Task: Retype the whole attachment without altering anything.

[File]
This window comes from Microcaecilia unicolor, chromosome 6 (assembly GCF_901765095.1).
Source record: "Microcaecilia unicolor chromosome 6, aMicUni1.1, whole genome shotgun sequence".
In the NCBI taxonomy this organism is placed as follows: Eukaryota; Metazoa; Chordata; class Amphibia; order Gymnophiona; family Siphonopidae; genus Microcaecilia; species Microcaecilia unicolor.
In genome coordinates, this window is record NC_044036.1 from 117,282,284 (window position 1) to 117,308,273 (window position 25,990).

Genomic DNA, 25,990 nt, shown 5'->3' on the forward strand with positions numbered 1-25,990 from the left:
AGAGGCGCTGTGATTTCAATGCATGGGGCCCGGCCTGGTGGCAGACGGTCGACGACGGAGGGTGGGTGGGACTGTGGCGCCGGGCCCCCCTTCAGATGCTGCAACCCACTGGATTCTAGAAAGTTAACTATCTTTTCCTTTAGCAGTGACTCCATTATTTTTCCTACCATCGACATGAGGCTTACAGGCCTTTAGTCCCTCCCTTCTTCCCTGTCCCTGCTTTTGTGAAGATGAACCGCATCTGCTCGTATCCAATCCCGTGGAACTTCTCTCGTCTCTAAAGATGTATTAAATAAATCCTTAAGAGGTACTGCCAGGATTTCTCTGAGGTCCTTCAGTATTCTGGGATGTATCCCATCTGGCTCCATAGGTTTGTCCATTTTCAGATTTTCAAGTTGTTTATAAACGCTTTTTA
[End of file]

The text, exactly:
This window comes from Microcaecilia unicolor, chromosome 6 (assembly GCF_901765095.1).
Source record: "Microcaecilia unicolor chromosome 6, aMicUni1.1, whole genome shotgun sequence".
In the NCBI taxonomy this organism is placed as follows: Eukaryota; Metazoa; Chordata; class Amphibia; order Gymnophiona; family Siphonopidae; genus Microcaecilia; species Microcaecilia unicolor.
In genome coordinates, this window is record NC_044036.1 from 117,282,284 (window position 1) to 117,308,273 (window position 25,990).

Genomic DNA, 25,990 nt, shown 5'->3' on the forward strand with positions numbered 1-25,990 from the left:
AGAGGCGCTGTGATTTCAATGCATGGGGCCCGGCCTGGTGGCAGACGGTCGACGACGGAGGGTGGGTGGGACTGTGGCGCCGGGCCCCCCTTCAGATGCTGCAACCCACTGGATTCTAGAAAGTTAACTATCTTTTCCTTTAGCAGTGACTCCATTATTTTTCCTACCATCGACATGAGGCTTACAGGCCTTTAGTCCCTCCCTTCTTCCCTGTCCCTGCTTTTGTGAAGATGAACCGCATCTGCTCGTATCCAATCCCGTGGAACTTCTCTCGTCTCTAAAGATGTATTAAATAAATCCTTAAGAGGTACTGCCAGGATTTCTCTGAGGTCCTTCAGTATTCTGGGATGTATCCCATCTGGCTCCATAGGTTTGTCCATTTTCAGATTTTCAAGTTGTTTATAAACGCTTTTTA